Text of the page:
As for the elections themselves, Guatemalans will go to the polls this Sunday, the 6th, to vote for President and Vice-president, as well as 158 congressional deputies, and mayors and councils for all 338 Municipalities. The presidential run off is scheduled for 20 October 2015 if no winner is declared in September.
A total of 14 political parties have nominated presidential candidates:
Businessman and former congressman Manuel Baldizón, of the Libertad Democrática Renovada (LIDER) is currently leading in the polls. He was the defeated candidate in the run-off in 2011 and past results suggest it is now his turn, although apparently loathed by big business;
Television personality and movie producer Jimmy Morales of the Frente de Convergencia Nacional (FCN), is running in second place in the polls. He is seen as the choice of business and comes under the title of ‘anyone but Baldizón’;
The wife of former president Alvaro Colom, Sandra Torres of the Unidad Nacional de la Esperanza (UNE) is ranked third.
Other contenders include:
Mario Estrada, Secretary General of the Unión del Cambio Nacional (UCN) party; congressman Anibal Garcia representing the Movimiento Nueva República (MNR); radio and TV journalist Mario David García Velásquez of President Pérez Molina’s Partido Patriota (PP); former penitentiary director Alejandro Giammattei of the FUERZA party; economist Roberto González of the Compromiso, Renovación y Orden (CREO); entrepreneur Juan Gutierrez Strauss, of the Partido de Avanzada Nacional (PAN); Jose Angel López, representing Encuentro por Guatemala (EG); congressman Luis Pérez Martínez of the Partido Republicano Institucional (PRI); Zury Ríos Sosa, the daughter of Efrain Ríos Montt, representing the Visión con Valores (ViVa); former student activist and guerrilla combatant Miguel Angel Sandoval of the Unidad Revolucionaria Nacional Guatemalteca (UNRG-MAIZ) and the Movimiento Politico Winaq (WINAQ), also representing four major indigenous groups; and former bank president Lizardo Sosa López of Todos.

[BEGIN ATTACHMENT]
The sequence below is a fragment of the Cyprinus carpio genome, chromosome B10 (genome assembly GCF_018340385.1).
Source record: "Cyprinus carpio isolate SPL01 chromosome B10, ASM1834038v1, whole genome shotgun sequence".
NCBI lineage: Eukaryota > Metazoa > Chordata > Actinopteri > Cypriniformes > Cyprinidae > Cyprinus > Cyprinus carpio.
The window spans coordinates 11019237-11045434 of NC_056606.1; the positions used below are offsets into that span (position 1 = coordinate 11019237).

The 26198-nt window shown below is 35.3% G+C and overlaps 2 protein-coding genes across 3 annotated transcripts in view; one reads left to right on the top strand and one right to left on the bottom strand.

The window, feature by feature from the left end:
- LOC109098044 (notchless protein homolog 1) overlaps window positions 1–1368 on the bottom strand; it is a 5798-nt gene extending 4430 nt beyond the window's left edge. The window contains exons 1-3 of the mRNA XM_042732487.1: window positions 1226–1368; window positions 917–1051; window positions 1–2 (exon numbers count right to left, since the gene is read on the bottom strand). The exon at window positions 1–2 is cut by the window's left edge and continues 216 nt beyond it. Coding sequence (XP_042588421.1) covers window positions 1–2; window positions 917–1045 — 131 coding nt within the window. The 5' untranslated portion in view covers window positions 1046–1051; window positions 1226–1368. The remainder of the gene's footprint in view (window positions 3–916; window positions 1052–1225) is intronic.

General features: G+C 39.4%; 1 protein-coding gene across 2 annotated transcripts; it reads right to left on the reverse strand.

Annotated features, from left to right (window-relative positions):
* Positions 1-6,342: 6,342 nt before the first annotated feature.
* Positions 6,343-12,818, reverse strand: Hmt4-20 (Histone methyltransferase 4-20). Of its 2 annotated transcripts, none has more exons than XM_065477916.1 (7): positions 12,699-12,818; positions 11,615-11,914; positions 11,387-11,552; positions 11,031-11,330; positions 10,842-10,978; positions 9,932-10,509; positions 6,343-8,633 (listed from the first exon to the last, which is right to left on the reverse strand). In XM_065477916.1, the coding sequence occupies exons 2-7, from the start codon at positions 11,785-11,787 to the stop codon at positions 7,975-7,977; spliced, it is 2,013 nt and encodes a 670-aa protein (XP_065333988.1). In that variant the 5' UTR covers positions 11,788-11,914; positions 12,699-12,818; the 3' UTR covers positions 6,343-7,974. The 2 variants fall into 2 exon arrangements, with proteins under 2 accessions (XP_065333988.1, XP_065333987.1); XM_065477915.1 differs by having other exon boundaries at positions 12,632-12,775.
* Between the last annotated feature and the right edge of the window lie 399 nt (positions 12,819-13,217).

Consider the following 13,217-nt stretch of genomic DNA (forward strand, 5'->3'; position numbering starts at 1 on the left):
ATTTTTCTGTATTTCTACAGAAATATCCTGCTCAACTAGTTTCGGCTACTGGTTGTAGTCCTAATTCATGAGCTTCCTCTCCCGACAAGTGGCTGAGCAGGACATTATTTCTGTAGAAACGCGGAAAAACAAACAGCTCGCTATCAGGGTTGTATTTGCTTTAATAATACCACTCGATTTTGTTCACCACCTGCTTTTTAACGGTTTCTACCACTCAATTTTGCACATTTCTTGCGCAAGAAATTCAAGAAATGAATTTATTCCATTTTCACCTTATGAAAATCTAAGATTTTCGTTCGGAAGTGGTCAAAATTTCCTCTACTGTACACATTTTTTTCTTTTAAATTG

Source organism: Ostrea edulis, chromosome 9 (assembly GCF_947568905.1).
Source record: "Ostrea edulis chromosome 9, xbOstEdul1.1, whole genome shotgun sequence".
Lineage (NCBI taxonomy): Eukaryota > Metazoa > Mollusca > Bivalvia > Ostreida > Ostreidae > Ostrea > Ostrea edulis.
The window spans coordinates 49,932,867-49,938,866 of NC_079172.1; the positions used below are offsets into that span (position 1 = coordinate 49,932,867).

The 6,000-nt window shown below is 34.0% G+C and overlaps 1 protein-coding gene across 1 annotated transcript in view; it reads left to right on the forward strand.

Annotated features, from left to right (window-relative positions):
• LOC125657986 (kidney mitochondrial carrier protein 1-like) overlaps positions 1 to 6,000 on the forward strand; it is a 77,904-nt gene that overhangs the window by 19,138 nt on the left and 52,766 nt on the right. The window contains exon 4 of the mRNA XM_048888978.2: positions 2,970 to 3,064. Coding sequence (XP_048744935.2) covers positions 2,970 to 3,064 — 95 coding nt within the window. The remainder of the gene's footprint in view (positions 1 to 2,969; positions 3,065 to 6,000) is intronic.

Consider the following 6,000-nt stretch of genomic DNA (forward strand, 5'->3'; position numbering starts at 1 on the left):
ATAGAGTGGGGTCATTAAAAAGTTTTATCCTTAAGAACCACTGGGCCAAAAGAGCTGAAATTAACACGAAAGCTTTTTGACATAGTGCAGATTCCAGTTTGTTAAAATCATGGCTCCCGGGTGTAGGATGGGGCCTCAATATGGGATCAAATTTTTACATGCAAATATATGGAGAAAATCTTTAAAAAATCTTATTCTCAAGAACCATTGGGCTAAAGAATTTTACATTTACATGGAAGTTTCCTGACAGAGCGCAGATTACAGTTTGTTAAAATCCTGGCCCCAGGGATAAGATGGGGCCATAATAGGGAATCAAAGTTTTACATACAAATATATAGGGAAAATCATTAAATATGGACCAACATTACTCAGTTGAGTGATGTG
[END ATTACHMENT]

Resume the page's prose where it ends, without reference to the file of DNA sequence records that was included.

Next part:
The seeming proliferation of political parties (28 registered in all) should not be mistaken for a thriving democracy. Many represent personal followings to which candidate and voter loyalty is tenuous. Politicians tend to jump from one party to another in a phenomenon called transfuguísmo, a practise that generally hampers efforts to stabilize party leadership, consolidate party identities, create meaningful platforms, and produce incentives for citizens to join parties and form constituencies that can hold candidates accountable. Overall, it tends to inject greater uncertainty into the democratic process. As CICIG pointed out in a July report, Guatemala’s political parties tend to be clientelistic machines that pursue power to extract personal benefits, not to channel broad political demands.
Parties were already warming up for 2015, before elections were called, and were fined for campaigning. The PP and LIDER parties were even suspended due to repeated offenses. All parties were reinstated before elections were called.
Right now, there is a great sense of achievement among the people of Guatemala but this should only be taken as the first step towards a new democratic spring. A major challenge will be keeping the various groupings together around a common theme. It is much easier for people to rally against something rotten rather than rallying in favour of an idea. Deriving a new consensus will be challenging and I expect that the winner of the election will be striving to ensure that this does not happen. Baldizón is no friend of CACIF, nor vice-versa, so dark and dangerous dynamics look set to oppose any Guatemalan Spring.